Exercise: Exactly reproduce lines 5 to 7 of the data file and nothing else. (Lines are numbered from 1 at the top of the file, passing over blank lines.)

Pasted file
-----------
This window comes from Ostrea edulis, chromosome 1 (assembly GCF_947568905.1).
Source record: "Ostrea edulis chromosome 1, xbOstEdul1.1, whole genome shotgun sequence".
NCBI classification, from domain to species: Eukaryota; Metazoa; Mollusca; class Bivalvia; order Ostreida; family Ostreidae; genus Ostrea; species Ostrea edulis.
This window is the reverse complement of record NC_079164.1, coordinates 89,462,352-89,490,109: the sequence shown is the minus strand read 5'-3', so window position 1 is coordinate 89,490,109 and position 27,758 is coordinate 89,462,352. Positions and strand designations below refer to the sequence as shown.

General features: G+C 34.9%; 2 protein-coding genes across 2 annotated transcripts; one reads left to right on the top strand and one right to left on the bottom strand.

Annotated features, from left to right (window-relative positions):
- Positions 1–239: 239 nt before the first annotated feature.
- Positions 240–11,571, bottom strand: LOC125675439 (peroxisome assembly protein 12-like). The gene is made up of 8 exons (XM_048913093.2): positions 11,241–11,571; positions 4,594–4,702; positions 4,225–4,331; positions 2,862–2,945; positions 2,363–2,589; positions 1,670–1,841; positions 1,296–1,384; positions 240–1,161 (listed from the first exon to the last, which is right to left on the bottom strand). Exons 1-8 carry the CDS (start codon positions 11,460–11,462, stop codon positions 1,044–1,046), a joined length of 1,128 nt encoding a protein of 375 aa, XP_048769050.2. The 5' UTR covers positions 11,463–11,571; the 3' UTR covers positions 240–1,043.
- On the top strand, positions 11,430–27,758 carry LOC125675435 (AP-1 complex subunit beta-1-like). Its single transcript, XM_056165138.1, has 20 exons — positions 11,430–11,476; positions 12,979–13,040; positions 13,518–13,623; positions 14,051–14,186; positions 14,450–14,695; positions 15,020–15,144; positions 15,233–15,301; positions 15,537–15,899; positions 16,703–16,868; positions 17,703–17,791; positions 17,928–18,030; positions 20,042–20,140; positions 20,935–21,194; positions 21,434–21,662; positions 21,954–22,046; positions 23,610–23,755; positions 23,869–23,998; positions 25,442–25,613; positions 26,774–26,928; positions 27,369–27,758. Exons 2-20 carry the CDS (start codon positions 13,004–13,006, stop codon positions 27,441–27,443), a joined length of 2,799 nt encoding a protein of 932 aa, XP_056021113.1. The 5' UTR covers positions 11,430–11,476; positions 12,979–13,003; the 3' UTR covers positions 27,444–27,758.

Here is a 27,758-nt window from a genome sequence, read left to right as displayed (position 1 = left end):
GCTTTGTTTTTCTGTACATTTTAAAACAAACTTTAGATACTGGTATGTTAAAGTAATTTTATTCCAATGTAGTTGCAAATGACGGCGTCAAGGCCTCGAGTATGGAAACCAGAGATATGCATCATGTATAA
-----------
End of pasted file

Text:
General features: G+C 34.9%; 2 protein-coding genes across 2 annotated transcripts; one reads left to right on the top strand and one right to left on the bottom strand.

Annotated features, from left to right (window-relative positions):
- Positions 1–239: 239 nt before the first annotated feature.